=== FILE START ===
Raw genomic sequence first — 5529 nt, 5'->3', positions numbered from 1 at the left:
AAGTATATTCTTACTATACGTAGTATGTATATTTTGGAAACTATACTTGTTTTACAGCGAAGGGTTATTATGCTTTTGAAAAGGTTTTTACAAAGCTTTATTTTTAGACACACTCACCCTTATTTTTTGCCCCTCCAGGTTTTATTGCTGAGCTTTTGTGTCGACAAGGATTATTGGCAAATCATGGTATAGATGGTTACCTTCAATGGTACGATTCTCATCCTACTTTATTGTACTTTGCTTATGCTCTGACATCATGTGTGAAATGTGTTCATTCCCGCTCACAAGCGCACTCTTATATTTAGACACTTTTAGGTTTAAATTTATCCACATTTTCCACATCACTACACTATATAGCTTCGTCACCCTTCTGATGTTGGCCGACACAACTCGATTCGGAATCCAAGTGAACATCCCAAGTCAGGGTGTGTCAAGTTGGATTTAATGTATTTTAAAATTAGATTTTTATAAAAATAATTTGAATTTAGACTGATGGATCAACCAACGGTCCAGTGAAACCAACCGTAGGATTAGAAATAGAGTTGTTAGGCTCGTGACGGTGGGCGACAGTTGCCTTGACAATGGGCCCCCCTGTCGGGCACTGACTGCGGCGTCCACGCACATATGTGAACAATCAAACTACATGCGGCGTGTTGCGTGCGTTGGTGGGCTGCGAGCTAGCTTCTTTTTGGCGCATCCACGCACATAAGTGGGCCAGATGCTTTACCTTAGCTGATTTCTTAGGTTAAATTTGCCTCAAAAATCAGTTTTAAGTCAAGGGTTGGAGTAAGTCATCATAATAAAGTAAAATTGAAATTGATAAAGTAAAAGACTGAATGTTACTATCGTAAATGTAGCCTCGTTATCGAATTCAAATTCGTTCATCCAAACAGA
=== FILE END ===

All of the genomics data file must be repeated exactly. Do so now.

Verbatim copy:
Raw genomic sequence first — 5529 nt, 5'->3', positions numbered from 1 at the left:
AAGTATATTCTTACTATACGTAGTATGTATATTTTGGAAACTATACTTGTTTTACAGCGAAGGGTTATTATGCTTTTGAAAAGGTTTTTACAAAGCTTTATTTTTAGACACACTCACCCTTATTTTTTGCCCCTCCAGGTTTTATTGCTGAGCTTTTGTGTCGACAAGGATTATTGGCAAATCATGGTATAGATGGTTACCTTCAATGGTACGATTCTCATCCTACTTTATTGTACTTTGCTTATGCTCTGACATCATGTGTGAAATGTGTTCATTCCCGCTCACAAGCGCACTCTTATATTTAGACACTTTTAGGTTTAAATTTATCCACATTTTCCACATCACTACACTATATAGCTTCGTCACCCTTCTGATGTTGGCCGACACAACTCGATTCGGAATCCAAGTGAACATCCCAAGTCAGGGTGTGTCAAGTTGGATTTAATGTATTTTAAAATTAGATTTTTATAAAAATAATTTGAATTTAGACTGATGGATCAACCAACGGTCCAGTGAAACCAACCGTAGGATTAGAAATAGAGTTGTTAGGCTCGTGACGGTGGGCGACAGTTGCCTTGACAATGGGCCCCCCTGTCGGGCACTGACTGCGGCGTCCACGCACATATGTGAACAATCAAACTACATGCGGCGTGTTGCGTGCGTTGGTGGGCTGCGAGCTAGCTTCTTTTTGGCGCATCCACGCACATAAGTGGGCCAGATGCTTTACCTTAGCTGATTTCTTAGGTTAAATTTGCCTCAAAAATCAGTTTTAAGTCAAGGGTTGGAGTAAGTCATCATAATAAAGTAAAATTGAAATTGATAAAGTAAAAGACTGAATGTTACTATCGTAAATGTAGCCTCGTTATCGAATTCAAATTCGTTCATCCAAACAGA